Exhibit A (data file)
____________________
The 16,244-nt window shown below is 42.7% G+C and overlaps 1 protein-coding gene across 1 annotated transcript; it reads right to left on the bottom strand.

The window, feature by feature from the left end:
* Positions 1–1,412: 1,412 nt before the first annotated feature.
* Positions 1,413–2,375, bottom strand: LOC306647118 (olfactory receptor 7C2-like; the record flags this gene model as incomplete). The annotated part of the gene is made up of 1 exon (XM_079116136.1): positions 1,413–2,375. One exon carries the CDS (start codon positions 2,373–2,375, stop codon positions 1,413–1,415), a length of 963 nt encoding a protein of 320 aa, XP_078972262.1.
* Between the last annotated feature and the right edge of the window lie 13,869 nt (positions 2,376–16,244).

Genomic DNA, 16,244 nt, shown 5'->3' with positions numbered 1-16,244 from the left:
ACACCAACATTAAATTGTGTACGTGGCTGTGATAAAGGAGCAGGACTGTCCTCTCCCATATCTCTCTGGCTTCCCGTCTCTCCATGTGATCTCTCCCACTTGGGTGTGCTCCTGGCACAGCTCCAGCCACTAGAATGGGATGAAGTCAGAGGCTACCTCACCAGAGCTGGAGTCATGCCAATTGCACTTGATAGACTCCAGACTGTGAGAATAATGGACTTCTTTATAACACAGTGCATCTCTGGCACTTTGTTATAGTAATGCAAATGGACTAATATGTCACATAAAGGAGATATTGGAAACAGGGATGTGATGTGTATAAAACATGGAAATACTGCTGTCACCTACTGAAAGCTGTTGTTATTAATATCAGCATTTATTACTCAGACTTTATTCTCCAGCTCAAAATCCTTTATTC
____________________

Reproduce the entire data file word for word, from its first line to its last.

The 16,244-nt window shown below is 42.7% G+C and overlaps 1 protein-coding gene across 1 annotated transcript; it reads right to left on the bottom strand.

The window, feature by feature from the left end:
* Positions 1–1,412: 1,412 nt before the first annotated feature.
* Positions 1,413–2,375, bottom strand: LOC306647118 (olfactory receptor 7C2-like; the record flags this gene model as incomplete). The annotated part of the gene is made up of 1 exon (XM_079116136.1): positions 1,413–2,375. One exon carries the CDS (start codon positions 2,373–2,375, stop codon positions 1,413–1,415), a length of 963 nt encoding a protein of 320 aa, XP_078972262.1.
* Between the last annotated feature and the right edge of the window lie 13,869 nt (positions 2,376–16,244).

Genomic DNA, 16,244 nt, shown 5'->3' with positions numbered 1-16,244 from the left:
ACACCAACATTAAATTGTGTACGTGGCTGTGATAAAGGAGCAGGACTGTCCTCTCCCATATCTCTCTGGCTTCCCGTCTCTCCATGTGATCTCTCCCACTTGGGTGTGCTCCTGGCACAGCTCCAGCCACTAGAATGGGATGAAGTCAGAGGCTACCTCACCAGAGCTGGAGTCATGCCAATTGCACTTGATAGACTCCAGACTGTGAGAATAATGGACTTCTTTATAACACAGTGCATCTCTGGCACTTTGTTATAGTAATGCAAATGGACTAATATGTCACATAAAGGAGATATTGGAAACAGGGATGTGATGTGTATAAAACATGGAAATACTGCTGTCACCTACTGAAAGCTGTTGTTATTAATATCAGCATTTATTACTCAGACTTTATTCTCCAGCTCAAAATCCTTTATTC